- Garbage is charged by usage. Prices are set for one or two bags.
- If you are going to use a landline, be sure to set up an installation time prior to your summer leave.
Paying the Bills
- Pay bills on time!
- Split up the responsibility. Every person put one or two bills in his or her name.
- Another suggestion is to start a checking account that has all tenants or one appointed tenant in charge. At the beginning of the quarter, deposit enough cash to cover all utilities. Split what’s left over.
Tips For Tenants
1. When shopping for a place to live check with the utility company to determine previous winters’ heating.
2. Read your lease. Any provision of your lease that conflicts with the landlord-tenant law is not enforceable.
3. Don’t agree to an oral modification of a written lease. Write all modifications down and sign with the landlord.
4. Avoid “shared utilities systems”. (Several apartments and one electric/water, etc. bill)
5. Do not pay rent in cash. Get receipts.
6. To increase chances of getting your security deposit back, photograph/videotape/document your apartment when you move in and when you move out.
7. Contact your landlord at the first sign of condition problems in your apartment. Make no more than one oral request for any repair. After that, write the landlord.
8. Make a copy of everything you send the landlord. Keep everything you receive from the landlord.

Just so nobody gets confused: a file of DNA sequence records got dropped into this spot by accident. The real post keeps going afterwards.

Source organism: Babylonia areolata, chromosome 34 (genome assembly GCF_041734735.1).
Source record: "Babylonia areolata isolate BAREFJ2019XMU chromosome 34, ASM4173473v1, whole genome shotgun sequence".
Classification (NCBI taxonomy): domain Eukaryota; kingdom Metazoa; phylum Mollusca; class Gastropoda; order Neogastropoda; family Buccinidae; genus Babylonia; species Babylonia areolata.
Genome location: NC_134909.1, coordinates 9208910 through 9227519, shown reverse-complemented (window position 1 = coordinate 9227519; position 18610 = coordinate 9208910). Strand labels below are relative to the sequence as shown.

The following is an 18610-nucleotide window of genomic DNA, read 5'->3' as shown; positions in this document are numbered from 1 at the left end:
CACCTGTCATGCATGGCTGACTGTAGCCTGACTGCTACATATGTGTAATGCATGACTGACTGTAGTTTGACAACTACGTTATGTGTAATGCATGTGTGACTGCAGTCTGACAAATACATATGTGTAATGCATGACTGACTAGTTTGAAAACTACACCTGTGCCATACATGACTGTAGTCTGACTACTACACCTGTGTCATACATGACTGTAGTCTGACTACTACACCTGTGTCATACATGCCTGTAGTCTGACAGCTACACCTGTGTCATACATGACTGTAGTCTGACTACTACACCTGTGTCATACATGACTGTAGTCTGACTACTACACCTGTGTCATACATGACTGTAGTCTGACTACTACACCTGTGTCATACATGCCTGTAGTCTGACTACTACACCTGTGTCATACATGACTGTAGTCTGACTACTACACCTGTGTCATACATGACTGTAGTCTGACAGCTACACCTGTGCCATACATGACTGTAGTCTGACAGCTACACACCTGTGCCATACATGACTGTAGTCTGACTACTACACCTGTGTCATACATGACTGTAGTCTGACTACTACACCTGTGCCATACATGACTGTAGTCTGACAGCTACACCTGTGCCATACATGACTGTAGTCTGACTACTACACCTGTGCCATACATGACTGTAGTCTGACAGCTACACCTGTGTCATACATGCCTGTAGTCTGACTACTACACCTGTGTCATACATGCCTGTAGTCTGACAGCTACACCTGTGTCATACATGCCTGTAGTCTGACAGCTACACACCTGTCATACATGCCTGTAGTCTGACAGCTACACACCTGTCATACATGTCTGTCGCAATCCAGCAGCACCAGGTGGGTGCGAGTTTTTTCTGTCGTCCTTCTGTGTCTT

9. Don’t argue with your landlord, or write in haste or anger.
10. Be a good neighbor. Respect yourself and others.
11. Don’t accept legal advice from your landlord.
12. Meet all your legal obligations: Keep your apartment safe and sanitary, get rid of garbage in a clean, safe, and sanitary manner, use appliances properly, prevent others from damaging your place, don’t disturb your neighbors, don’t unreasonably withhold consent for your landlord to enter your place.
13. Recycle, Reduce and Reuse.
14. When you move out, leave a written forwarding address for your ex-landlord.
15. If your landlord fails to repair a problem that materially affects your health and safety, you may be able to escrow your next rent with the court and not pay your landlord. You must be current in your rent and you must give written notice about the problem to your landlord.
16. Seek help at the first sign of a problem.
17. Register and vote in local elections.
18. Try not to rent from your employer or work for your landlord.
19. Landlords must give reasonable notice, presumed to be 24 hours, to the tenant before entering the apartment. This notice doesn’t apply in emergencies.
20. If problems arise between housemates or your landlord, consider mediation as a way to resolve the conflict.
Know where the fire extinguishers are and make sure they are in working condition. Check smoke detectors monthly
We’ve all seen the intoxicated students heading home after a late night endurance contest at the uptown bars. The traditional warning passed down to students has been to walk home with a friend so that the police will not stop you and charge you with “disorderly conduct.” But what if you are female and your friend is male?
Throughout the semester we have encountered reports of police engaging in protective stops to determine if a woman knows her male companion and comprehends the situation. For the underage drinker, this situation is complicated by the fact that being stopped for anything will likely result in a charge for being “underage under the influence of alcohol,” a charge which is considerably more serious than “disorderly conduct.”